The cars rumbled to a dusty halt outside the community centre of a farming village miles from Cairo, where men -- from the elderly village chief to the university student -- prepared to engage in a war of words over upcoming presidential polls.
The Tafahna al-Azab Cultural Centre was initially set up to provide scholarships and a modest library, but took on an added political dimension after the revolt that ended Hosni Mubarak's three decade rule, organising regular discussions around the country's new political dynamics.
The topic consuming the residents of this village, that sits in the middle of citrus orchards and vegetable fields, is the landmark presidential election.
"We need a man of experience. We can't afford to have someone who will experiment with us at such a critical phase," Mohammed Mandur, an Arabic teacher, told the packed room at the centre, housed in an annexe of a traditional rural home, with its high ceilings and colourful stone floor tiles. Outside, posters of the presidential candidates hang from the red-brick buildings eating away at Tafahna al-Azab's rich agricultural land.
The same issues are being fiercely discussed across the country: Should Egypt elect an experienced politician who can maintain stability? Should Islamists who were previously banned be given a chance to govern?
It has taken 15 tumultous months of political upheaval and bloodshed to get from the mass nationwide protests calling for political change to the country's first ever free multi-candidate presidential elections.
"If we have a real government, real institutions, everything will be fine," said Mandur, dressed in a traditional galabeya, attire increasingly in decline in Cairo and the large cities.
"They all just talk, talk, talk but none of them will do anything, they only care about their interests," said the tall bespectacled Amin Abdel Aziz Imam, a local government employee.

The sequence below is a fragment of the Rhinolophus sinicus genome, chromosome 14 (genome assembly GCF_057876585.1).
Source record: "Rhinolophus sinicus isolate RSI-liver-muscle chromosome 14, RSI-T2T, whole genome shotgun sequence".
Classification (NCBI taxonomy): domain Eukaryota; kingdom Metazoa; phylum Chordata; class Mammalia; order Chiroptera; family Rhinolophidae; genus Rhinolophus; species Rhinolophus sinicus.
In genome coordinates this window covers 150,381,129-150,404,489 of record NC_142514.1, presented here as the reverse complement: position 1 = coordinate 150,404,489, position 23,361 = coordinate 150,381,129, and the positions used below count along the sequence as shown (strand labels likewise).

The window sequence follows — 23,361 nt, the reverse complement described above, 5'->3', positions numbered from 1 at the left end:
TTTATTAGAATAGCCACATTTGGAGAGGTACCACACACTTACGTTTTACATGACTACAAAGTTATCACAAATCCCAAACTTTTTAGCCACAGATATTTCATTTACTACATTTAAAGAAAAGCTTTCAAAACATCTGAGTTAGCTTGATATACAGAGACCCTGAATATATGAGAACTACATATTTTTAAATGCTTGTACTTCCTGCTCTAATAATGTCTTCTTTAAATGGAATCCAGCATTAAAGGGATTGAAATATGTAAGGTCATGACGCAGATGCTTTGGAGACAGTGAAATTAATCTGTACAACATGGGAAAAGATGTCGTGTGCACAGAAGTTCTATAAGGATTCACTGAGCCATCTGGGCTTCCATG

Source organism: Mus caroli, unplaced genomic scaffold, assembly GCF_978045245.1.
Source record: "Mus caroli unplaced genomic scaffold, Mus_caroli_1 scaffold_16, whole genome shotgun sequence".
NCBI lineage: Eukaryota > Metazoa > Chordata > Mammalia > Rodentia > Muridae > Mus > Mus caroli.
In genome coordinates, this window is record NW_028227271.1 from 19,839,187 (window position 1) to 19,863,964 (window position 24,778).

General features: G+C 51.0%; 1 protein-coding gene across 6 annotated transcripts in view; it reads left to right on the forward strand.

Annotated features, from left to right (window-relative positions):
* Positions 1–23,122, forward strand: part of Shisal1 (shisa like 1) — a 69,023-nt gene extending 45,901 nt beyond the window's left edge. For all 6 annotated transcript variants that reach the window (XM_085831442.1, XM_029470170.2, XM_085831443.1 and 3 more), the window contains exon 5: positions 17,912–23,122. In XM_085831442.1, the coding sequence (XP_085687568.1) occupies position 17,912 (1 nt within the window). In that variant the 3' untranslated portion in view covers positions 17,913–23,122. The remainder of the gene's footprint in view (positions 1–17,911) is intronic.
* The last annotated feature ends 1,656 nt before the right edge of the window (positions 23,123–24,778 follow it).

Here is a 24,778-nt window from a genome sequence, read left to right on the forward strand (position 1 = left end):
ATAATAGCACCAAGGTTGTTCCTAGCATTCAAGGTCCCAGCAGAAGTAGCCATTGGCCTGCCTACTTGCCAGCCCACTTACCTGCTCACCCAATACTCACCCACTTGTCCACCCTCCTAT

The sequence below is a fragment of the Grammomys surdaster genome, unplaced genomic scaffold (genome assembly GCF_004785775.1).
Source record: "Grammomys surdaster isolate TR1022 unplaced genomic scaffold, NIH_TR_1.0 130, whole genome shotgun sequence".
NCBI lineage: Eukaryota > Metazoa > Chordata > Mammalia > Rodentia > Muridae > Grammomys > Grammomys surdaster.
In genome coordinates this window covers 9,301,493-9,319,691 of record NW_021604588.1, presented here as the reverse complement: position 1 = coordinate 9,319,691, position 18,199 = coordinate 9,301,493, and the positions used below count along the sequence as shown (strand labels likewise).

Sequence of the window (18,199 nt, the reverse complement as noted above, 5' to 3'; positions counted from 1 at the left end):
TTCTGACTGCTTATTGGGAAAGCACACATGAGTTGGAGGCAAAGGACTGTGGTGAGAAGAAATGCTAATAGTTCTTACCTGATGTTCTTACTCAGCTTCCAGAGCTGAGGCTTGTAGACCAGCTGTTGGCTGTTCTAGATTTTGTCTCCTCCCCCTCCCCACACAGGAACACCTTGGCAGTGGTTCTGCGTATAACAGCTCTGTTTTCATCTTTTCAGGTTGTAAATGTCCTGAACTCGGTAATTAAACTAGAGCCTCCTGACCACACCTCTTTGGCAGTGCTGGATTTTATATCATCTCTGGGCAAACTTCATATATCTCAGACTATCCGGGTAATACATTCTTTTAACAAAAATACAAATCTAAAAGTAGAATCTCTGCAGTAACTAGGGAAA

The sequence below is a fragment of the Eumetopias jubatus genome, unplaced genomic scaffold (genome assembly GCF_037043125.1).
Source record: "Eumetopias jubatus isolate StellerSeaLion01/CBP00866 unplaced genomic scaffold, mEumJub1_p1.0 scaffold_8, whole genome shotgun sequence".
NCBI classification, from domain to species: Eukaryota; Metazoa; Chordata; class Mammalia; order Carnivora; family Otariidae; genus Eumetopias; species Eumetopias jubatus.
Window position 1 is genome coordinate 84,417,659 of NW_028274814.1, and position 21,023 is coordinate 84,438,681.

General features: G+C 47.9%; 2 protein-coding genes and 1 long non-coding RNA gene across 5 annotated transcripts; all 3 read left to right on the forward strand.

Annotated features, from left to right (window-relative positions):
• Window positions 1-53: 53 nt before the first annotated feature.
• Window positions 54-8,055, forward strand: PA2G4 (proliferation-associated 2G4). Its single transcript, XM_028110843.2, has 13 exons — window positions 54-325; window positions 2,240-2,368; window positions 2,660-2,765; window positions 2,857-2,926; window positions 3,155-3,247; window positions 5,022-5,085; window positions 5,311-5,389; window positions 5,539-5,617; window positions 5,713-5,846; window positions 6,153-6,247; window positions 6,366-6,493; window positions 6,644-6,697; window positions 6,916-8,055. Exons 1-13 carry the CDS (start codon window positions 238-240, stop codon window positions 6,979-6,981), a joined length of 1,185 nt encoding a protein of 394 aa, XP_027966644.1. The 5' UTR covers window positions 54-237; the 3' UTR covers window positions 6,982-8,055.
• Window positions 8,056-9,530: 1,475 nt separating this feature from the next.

Across the room, sits Ibrahim, a university student who belongs to the Muslim Brotherhood, wearing a young beard he is still learning to groom and who speaks without the cynicism that marks the words of his elder neighbours.
"The Koran should be the basis of the state, religion is the answer to get rid of any self interest," he told the others, causing an uproar in the room.
"The Islamists! What have the Islamists done for the country? They have monopolised everything. The Islamists have ruined this country," charged Ahmed Tohamy Omran, one of the village's wealthier farmers, as Ibrahim shrunk into giggles.
The powerful Muslim Brotherhood, banned under Mubarak, have become a powerful overt force since last year's uprising, scoring a crushing victory in parliamentary elections, nominating a speaker of parliament, and fielding a presidential candidate Mohammed Mursi (after their first candidate Khairat al-Shater was disqualified over a previous conviction).
But many in Tafahna say they have become disillusioned with the group they voted for in the legislative elections, accusing the Islamist movement of monopolosing politics despite repeated promises to seek limited power.
"The problem is, the revolution took a wrong path," said Abul Enein Zarad, a former army officer who fought in the 1973 war against Israel.
"We had to write a constitution first. How can you build a house without the pillars?
"For me, my Koran is the constitution," Zarad declared, prompting two Islamist teachers to make their excuses and abandon the debate in quiet offence.
Outside the cultural centre, where the debate was reserved for men, women and their children shuttled busily doing errands across the village, before the farmers come back from the fields with their cattle.
Their main concern is the spike in crime around Tafahna since the 2011 uprising that saw police disappear from the streets.
Stories of armed marijuana dealers roaming the banks of the canal that irrigates the village have kept them indoors after dark for the past few months.
"I just want someone to make it safe again, to get rid of these criminals," said Safa, a colourful tight scarf wraped around her head and tied behind her neck to show two big gold loop earrings.
Back inside the cultural centre, the sharp exchanges are suddenly interrupted by the arrival of Mohammed Abu Eissa, the "Omda" -- the village's equivalent of a mayor -- and his entourage.
The men stand to attention, revealing slight creases in their neatly ironed galabeyas from hours of sitting, and greet Abu Eissa, a slight man in his 70s who sits quietly and listens to discussion, squatting the occasional fly.
Talk turns to last week's unprecedented televised presidential debate between Amr Mussa, a former foreign minister under Mubarak and the head of the Arab League for the last decade, and Abdel Moneim Abul Fotouh, a former member of the Muslim Brotherhood running as an independent.
"After all these years of presidents imposed on us, we actually don't know who is going to be president. And watching these two men trying to prove themselves, it was incredible," said Amgad, an employee at the local primary school.